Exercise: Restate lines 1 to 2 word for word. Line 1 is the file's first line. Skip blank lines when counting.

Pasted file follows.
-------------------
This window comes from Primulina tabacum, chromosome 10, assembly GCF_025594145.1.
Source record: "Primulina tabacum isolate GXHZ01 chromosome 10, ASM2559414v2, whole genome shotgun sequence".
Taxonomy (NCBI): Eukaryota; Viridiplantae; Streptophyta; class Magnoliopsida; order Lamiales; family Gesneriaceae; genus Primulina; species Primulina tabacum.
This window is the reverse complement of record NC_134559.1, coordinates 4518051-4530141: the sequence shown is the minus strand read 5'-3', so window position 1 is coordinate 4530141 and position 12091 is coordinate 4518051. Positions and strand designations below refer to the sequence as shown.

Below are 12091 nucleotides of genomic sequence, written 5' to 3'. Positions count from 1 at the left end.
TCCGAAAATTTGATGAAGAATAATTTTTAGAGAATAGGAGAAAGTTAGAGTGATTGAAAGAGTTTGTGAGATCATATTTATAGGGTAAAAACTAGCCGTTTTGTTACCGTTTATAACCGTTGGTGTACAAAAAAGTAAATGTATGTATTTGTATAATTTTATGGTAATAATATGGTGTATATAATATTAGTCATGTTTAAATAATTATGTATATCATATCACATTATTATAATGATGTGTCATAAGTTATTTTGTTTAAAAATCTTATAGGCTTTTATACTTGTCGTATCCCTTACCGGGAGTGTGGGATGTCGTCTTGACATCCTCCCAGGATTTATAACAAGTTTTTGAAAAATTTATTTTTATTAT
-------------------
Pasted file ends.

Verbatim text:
This window comes from Primulina tabacum, chromosome 10, assembly GCF_025594145.1.
Source record: "Primulina tabacum isolate GXHZ01 chromosome 10, ASM2559414v2, whole genome shotgun sequence".